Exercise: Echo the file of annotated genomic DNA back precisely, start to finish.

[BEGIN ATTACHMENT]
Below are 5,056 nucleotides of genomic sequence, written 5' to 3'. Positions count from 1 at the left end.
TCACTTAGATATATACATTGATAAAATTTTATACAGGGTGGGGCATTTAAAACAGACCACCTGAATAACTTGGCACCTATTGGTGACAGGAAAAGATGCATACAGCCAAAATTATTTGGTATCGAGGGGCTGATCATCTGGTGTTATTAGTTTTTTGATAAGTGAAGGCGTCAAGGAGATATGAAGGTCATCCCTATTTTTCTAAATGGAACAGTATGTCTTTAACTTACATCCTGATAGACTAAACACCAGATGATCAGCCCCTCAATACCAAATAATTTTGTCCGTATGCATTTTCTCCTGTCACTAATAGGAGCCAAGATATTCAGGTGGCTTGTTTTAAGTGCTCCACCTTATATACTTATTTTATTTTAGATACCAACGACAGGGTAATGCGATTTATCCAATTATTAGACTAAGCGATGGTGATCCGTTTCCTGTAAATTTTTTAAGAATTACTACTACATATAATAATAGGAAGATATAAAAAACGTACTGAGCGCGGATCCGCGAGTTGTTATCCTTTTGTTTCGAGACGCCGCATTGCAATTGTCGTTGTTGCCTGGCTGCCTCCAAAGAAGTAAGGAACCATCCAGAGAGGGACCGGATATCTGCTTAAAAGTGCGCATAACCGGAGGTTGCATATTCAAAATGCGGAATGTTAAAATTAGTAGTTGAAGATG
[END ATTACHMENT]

Below are 5,056 nucleotides of genomic sequence, written 5' to 3'. Positions count from 1 at the left end.
TCACTTAGATATATACATTGATAAAATTTTATACAGGGTGGGGCATTTAAAACAGACCACCTGAATAACTTGGCACCTATTGGTGACAGGAAAAGATGCATACAGCCAAAATTATTTGGTATCGAGGGGCTGATCATCTGGTGTTATTAGTTTTTTGATAAGTGAAGGCGTCAAGGAGATATGAAGGTCATCCCTATTTTTCTAAATGGAACAGTATGTCTTTAACTTACATCCTGATAGACTAAACACCAGATGATCAGCCCCTCAATACCAAATAATTTTGTCCGTATGCATTTTCTCCTGTCACTAATAGGAGCCAAGATATTCAGGTGGCTTGTTTTAAGTGCTCCACCTTATATACTTATTTTATTTTAGATACCAACGACAGGGTAATGCGATTTATCCAATTATTAGACTAAGCGATGGTGATCCGTTTCCTGTAAATTTTTTAAGAATTACTACTACATATAATAATAGGAAGATATAAAAAACGTACTGAGCGCGGATCCGCGAGTTGTTATCCTTTTGTTTCGAGACGCCGCATTGCAATTGTCGTTGTTGCCTGGCTGCCTCCAAAGAAGTAAGGAACCATCCAGAGAGGGACCGGATATCTGCTTAAAAGTGCGCATAACCGGAGGTTGCATATTCAAAATGCGGAATGTTAAAATTAGTAGTTGAAGATG